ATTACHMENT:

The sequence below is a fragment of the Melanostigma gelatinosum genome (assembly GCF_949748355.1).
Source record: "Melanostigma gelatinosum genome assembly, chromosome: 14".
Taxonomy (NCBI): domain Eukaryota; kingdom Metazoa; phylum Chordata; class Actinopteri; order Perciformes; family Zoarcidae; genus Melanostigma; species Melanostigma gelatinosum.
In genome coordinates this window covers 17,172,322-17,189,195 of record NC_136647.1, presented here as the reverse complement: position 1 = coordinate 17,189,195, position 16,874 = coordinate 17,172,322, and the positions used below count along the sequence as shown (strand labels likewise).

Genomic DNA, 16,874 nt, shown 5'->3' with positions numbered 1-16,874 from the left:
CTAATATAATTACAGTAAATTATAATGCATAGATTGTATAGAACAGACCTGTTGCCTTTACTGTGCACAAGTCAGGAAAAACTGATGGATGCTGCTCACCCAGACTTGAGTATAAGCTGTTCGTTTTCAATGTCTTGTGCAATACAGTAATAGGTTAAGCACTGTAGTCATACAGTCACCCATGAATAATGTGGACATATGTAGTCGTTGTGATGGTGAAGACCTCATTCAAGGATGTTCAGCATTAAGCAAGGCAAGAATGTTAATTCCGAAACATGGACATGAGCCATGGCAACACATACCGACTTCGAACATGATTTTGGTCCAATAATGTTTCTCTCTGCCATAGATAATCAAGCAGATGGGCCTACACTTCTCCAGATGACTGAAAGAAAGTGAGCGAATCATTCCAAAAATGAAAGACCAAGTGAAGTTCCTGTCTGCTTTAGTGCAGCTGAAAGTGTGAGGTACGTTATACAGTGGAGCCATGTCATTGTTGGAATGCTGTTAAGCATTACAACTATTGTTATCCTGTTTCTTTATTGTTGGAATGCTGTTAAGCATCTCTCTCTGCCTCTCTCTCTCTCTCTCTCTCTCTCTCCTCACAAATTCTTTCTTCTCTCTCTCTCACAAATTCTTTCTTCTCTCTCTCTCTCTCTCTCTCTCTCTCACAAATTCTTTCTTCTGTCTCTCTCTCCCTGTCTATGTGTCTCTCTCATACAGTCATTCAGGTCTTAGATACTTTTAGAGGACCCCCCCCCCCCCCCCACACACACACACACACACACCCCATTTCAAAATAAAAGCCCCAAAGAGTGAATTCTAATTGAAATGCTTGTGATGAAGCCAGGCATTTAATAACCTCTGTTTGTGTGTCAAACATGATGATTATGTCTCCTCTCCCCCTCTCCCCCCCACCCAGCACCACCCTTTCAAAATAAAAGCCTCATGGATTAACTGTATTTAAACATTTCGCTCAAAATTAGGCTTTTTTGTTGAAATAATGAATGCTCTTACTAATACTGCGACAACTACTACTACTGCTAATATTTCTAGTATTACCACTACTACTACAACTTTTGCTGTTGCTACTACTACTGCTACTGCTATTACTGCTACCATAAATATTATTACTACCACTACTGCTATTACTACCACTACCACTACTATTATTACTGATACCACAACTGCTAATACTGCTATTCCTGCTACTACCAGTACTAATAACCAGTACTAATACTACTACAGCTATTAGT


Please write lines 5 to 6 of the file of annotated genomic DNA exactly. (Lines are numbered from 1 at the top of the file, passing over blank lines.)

Genomic DNA, 16,874 nt, shown 5'->3' with positions numbered 1-16,874 from the left:
CTAATATAATTACAGTAAATTATAATGCATAGATTGTATAGAACAGACCTGTTGCCTTTACTGTGCACAAGTCAGGAAAAACTGATGGATGCTGCTCACCCAGACTTGAGTATAAGCTGTTCGTTTTCAATGTCTTGTGCAATACAGTAATAGGTTAAGCACTGTAGTCATACAGTCACCCATGAATAATGTGGACATATGTAGTCGTTGTGATGGTGAAGACCTCATTCAAGGATGTTCAGCATTAAGCAAGGCAAGAATGTTAATTCCGAAACATGGACATGAGCCATGGCAACACATACCGACTTCGAACATGATTTTGGTCCAATAATGTTTCTCTCTGCCATAGATAATCAAGCAGATGGGCCTACACTTCTCCAGATGACTGAAAGAAAGTGAGCGAATCATTCCAAAAATGAAAGACCAAGTGAAGTTCCTGTCTGCTTTAGTGCAGCTGAAAGTGTGAGGTACGTTATACAGTGGAGCCATGTCATTGTTGGAATGCTGTTAAGCATTACAACTATTGTTATCCTGTTTCTTTATTGTTGGAATGCTGTTAAGCATCTCTCTCTGCCTCTCTCTCTCTCTCTCTCTCTCTCTCCTCACAAATTCTTTCTTCTCTCTCTCTCACAAATTCTTTCTTCTCTCTCTCTCTCTCTCTCTCTCTCTCACAAATTCTTTCTTCTGTCTCTCTCTCCCTGTCTATGTGTCTCTCTCATACAGTCATTCAGGTCTTAGATACTTTTAGAGGACCCCCCCCCCCCCCCCACACACACACACACACACACCCCATTTCAAAATAAAAGCCCCAAAGAGTGAATTCTAATTGAAATGCTTGTGATGAAGCCAGGCATTTAATAACCTCTGTTTGTGTGTCAAACATGATGATTATGTCTCCTCTCCCCCTCTCCCCCCCACCCAGCACCACCCTTTCAAAATAAAAGCCTCATGGATTAACTGTATTTAAACATTTCGCTCAAAATTAGGCTTTTTTGTTGAAATAATGAATGCTCTTACTAATACTGCGACAACTACTACTACTGCTAATATTTCTAGTATTACCACTACTACTACAACTTTTGCTGTTGCTACTACTACTGCTACTGCTATTACTGCTACCATAAATATTATTACTACCACTACTGCTATTACTACCACTACCACTACTATTATTACTGATACCACAACTGCTAATACTGCTATTCCTGCTACTACCAGTACTAATAACCAGTACTAATACTACTACAGCTATTAGT